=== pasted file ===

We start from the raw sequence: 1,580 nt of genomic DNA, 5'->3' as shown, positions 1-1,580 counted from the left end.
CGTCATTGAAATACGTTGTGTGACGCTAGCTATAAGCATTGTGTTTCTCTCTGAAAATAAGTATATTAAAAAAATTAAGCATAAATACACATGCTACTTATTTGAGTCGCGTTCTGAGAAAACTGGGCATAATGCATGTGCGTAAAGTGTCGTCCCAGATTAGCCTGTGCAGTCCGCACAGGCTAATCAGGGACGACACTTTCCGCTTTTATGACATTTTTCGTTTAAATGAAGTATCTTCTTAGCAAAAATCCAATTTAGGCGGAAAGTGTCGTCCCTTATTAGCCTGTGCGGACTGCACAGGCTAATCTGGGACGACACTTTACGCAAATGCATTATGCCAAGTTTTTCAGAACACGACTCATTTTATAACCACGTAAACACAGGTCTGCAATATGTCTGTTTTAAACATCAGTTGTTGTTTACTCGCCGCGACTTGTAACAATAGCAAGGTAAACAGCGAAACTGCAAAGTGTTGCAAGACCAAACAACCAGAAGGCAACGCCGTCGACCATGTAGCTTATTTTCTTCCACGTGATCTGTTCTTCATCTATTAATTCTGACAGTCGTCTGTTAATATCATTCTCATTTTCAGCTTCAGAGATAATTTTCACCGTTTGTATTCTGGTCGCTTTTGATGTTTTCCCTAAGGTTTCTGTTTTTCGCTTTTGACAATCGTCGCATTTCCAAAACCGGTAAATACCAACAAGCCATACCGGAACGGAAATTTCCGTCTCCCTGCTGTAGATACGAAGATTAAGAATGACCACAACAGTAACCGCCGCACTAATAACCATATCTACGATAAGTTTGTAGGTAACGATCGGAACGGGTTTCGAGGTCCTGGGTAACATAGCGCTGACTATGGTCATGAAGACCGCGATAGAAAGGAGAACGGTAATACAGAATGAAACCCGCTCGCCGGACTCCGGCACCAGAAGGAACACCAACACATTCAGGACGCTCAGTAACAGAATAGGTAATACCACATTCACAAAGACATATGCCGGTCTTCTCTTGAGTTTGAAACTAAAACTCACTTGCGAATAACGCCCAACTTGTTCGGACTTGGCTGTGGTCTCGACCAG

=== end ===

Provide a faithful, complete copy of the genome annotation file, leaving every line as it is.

We start from the raw sequence: 1,580 nt of genomic DNA, 5'->3' as shown, positions 1-1,580 counted from the left end.
CGTCATTGAAATACGTTGTGTGACGCTAGCTATAAGCATTGTGTTTCTCTCTGAAAATAAGTATATTAAAAAAATTAAGCATAAATACACATGCTACTTATTTGAGTCGCGTTCTGAGAAAACTGGGCATAATGCATGTGCGTAAAGTGTCGTCCCAGATTAGCCTGTGCAGTCCGCACAGGCTAATCAGGGACGACACTTTCCGCTTTTATGACATTTTTCGTTTAAATGAAGTATCTTCTTAGCAAAAATCCAATTTAGGCGGAAAGTGTCGTCCCTTATTAGCCTGTGCGGACTGCACAGGCTAATCTGGGACGACACTTTACGCAAATGCATTATGCCAAGTTTTTCAGAACACGACTCATTTTATAACCACGTAAACACAGGTCTGCAATATGTCTGTTTTAAACATCAGTTGTTGTTTACTCGCCGCGACTTGTAACAATAGCAAGGTAAACAGCGAAACTGCAAAGTGTTGCAAGACCAAACAACCAGAAGGCAACGCCGTCGACCATGTAGCTTATTTTCTTCCACGTGATCTGTTCTTCATCTATTAATTCTGACAGTCGTCTGTTAATATCATTCTCATTTTCAGCTTCAGAGATAATTTTCACCGTTTGTATTCTGGTCGCTTTTGATGTTTTCCCTAAGGTTTCTGTTTTTCGCTTTTGACAATCGTCGCATTTCCAAAACCGGTAAATACCAACAAGCCATACCGGAACGGAAATTTCCGTCTCCCTGCTGTAGATACGAAGATTAAGAATGACCACAACAGTAACCGCCGCACTAATAACCATATCTACGATAAGTTTGTAGGTAACGATCGGAACGGGTTTCGAGGTCCTGGGTAACATAGCGCTGACTATGGTCATGAAGACCGCGATAGAAAGGAGAACGGTAATACAGAATGAAACCCGCTCGCCGGACTCCGGCACCAGAAGGAACACCAACACATTCAGGACGCTCAGTAACAGAATAGGTAATACCACATTCACAAAGACATATGCCGGTCTTCTCTTGAGTTTGAAACTAAAACTCACTTGCGAATAACGCCCAACTTGTTCGGACTTGGCTGTGGTCTCGACCAG